Inovalon has resumed sending some of its normally “thousands” of travelers out on the road again, but at levels of just about 5% of normal, she told TPG during the tour.
In October, Southwest president Tom Nealon said that travelers from 90% of the airline’s top 200 corporate clients had resumed flying during the third quarter. However, this was at a “dramatically reduced level.”
Southwest’s decision to remove seating caps on its flights did not concern the travel managers at BWI. The airline will remove the restrictions that effectively kept each middle seat open on Dec. 1. It points to data that flyers and staff are safe onboard planes with the other preventative measures that are in place, including air filtration and wearing masks.
However, the move is also seen as needed to return the airline to profitability. The seating caps hit Southwest’s pre-tax revenues by $40 million in September and October, and are forecast to take a further up to $60 million bite in November.
Travelers will not be surprised by a full flight when they arrive at the gate. Southwest will notify every flyer booked on a flight that is more than 65% full 72-hours before they travel, said Harvey. Flyers will be offered multiple alternative travel options if they prefer a less full flight.
Showing of its latest safety measures against that backdrop is what’s driving Southwest’s airport tours. If the airline can alleviate one aspect of its corporate travelers’ concerns — the experience at the airport and on the airplane — that’s one more step towards a return in business travel. And a step that Southwest can control when things like local COVID infection rates remain well outside its purview.
Southwest is taking every precaution it — and its customers — deem necessary to keep people safe. In addition to mandating masks, the airline is using an electrostatic sprayer on the cabin of each of its Boeing 737 jets every 30 days. According to Southwest, the disinfectant spray coats cabin interiors and acts as a foundation to kill COVID droplets. It lasts for up to 90 days.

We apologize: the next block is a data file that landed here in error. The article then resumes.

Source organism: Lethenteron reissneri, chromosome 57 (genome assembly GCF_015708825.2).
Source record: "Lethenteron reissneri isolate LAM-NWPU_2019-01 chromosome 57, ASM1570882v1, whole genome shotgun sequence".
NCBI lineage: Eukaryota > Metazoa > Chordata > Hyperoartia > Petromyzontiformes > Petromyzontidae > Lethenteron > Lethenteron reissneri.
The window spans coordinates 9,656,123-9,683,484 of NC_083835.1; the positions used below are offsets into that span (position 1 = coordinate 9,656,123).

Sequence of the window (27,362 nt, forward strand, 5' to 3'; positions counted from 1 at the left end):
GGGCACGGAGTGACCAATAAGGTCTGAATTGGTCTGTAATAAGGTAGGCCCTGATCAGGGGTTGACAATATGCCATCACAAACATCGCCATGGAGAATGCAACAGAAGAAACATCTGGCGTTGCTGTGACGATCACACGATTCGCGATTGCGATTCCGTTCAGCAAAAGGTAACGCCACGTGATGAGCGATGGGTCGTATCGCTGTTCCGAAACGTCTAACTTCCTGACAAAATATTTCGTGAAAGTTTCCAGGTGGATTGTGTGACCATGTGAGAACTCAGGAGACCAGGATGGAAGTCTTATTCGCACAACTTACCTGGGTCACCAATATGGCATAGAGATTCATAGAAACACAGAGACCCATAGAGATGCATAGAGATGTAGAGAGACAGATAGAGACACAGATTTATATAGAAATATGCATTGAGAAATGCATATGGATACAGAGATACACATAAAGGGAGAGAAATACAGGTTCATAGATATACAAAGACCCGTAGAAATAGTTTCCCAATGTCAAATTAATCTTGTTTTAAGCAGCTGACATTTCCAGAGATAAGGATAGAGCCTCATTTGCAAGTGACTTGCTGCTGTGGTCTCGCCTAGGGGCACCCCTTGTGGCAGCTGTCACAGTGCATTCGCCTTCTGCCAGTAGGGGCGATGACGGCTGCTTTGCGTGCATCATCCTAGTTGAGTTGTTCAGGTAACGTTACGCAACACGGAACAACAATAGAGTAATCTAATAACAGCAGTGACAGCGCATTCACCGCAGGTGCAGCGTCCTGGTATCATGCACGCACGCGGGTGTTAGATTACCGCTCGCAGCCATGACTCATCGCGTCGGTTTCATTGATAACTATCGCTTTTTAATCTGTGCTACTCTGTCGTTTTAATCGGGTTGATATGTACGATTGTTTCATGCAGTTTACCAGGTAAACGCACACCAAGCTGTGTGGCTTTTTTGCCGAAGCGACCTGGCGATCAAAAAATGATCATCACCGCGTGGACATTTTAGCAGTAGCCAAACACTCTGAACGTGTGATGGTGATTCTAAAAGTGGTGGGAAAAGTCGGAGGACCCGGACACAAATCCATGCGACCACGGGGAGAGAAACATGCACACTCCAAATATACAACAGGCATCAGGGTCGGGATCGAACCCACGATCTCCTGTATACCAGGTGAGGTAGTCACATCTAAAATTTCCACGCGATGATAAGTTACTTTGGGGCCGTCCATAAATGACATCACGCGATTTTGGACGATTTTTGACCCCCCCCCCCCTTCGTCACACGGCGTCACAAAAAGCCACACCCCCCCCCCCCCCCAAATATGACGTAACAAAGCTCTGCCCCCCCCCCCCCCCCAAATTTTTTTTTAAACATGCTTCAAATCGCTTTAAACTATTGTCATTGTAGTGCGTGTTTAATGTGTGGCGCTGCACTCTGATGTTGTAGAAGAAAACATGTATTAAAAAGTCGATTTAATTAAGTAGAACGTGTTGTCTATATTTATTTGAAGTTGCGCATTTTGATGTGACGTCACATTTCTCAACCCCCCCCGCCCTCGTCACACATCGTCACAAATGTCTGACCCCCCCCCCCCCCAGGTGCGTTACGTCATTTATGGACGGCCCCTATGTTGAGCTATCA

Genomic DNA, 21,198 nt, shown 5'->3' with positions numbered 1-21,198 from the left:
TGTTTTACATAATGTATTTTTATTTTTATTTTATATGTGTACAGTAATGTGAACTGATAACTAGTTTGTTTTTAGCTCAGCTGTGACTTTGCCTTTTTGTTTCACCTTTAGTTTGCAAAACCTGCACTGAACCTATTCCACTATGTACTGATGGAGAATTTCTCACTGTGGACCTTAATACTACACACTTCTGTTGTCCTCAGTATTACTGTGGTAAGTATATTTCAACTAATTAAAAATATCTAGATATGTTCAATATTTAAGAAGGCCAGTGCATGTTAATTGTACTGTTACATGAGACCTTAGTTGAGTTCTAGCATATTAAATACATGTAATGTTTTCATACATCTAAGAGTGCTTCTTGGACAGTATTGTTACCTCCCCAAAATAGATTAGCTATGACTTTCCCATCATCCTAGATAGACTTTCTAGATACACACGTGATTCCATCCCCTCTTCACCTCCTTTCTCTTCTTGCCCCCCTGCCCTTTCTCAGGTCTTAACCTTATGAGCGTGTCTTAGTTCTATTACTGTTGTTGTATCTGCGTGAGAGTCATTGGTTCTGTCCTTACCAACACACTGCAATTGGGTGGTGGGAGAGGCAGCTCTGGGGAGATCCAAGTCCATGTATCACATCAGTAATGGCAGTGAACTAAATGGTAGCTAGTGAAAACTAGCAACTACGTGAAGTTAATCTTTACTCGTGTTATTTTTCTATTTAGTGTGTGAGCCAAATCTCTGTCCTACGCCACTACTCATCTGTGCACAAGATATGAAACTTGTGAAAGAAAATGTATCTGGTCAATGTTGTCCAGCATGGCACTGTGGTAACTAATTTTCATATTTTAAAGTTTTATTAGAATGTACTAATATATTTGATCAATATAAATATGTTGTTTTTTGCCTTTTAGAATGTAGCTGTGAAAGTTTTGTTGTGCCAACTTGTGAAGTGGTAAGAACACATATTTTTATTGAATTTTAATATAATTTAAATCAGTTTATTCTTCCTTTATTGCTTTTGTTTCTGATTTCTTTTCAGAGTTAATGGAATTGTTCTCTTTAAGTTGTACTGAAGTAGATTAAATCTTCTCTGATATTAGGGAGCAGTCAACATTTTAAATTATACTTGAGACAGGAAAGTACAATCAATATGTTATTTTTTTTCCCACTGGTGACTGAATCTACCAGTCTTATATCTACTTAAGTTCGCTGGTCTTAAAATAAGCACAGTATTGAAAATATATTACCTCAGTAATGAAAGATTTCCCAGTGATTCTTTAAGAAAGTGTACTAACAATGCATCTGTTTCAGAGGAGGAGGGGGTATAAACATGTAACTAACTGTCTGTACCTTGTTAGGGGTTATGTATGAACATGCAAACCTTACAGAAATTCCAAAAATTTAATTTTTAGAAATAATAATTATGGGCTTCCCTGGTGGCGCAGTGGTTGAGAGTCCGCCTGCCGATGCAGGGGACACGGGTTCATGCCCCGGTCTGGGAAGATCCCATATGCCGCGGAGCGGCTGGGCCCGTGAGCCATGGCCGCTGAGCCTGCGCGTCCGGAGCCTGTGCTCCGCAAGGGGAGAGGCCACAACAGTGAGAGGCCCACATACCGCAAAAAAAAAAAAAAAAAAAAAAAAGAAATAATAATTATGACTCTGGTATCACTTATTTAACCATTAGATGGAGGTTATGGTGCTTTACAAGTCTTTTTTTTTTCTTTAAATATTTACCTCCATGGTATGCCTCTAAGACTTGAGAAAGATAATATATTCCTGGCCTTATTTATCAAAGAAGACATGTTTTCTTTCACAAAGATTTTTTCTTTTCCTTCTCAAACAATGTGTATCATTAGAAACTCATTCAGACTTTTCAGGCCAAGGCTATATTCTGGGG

In addition, Southwest wipes down each seat-back tray table and cleans lavatories between every flight and cabins are given a more thorough cleaning every night.
— Edward Russell (@ByERussell) November 13, 2020
The airline does not wipe down armrests or other high-touch surfaces in the cabins of its 737s after customer feedback indicated these were of less concern than the tray tables, executives said on the tour.
The tour ended in the new Concourse A extension that BWI has built for Southwest. A soaring and expansive space, the airline does not anticipate moving into the five new gates until next spring as the airport does some needed taxiway work while flyer numbers remain down.
The gates will come in handy for Southwest as Baltimore is one of its largest bases — or “hub” at any other carrier. The airline plans to expand its map there with new nonstop flights to Miami (MIA) this month and Chicago O’Hare (ORD) in February. The flights come even as its system schedule remains down around 40% compared to 2019.
The carrier hopes to capture more holidaygoers by offering a broader network of destinations — the list of additions during the crisis reached 10 with the announcement of Sarasota/Bradenton (SRQ) on Thursday, Nov. 12. And, once travel begins returning to normal, attract more lucrative business flyers to its expanded map.
Whether the Baltimore tour translates into more Inovalon or Johns Hopkins staff on Southwest jets remains to be seen. But Harvey told TPG that the feedback he has gotten from the tours is positive with most travel managers saying they recommend that their employers resume some travel after the walk throughs.
“Our expectation is that domestic business travel will continue to return slowly,” Nealon said in October. “Whether or not business travel returns to 2019 levels in the next two or three years is anyone’s guess… [but] from a Southwest standpoint, there is still a lot of upside for us.”
Featured image by Edward Russell/TPG.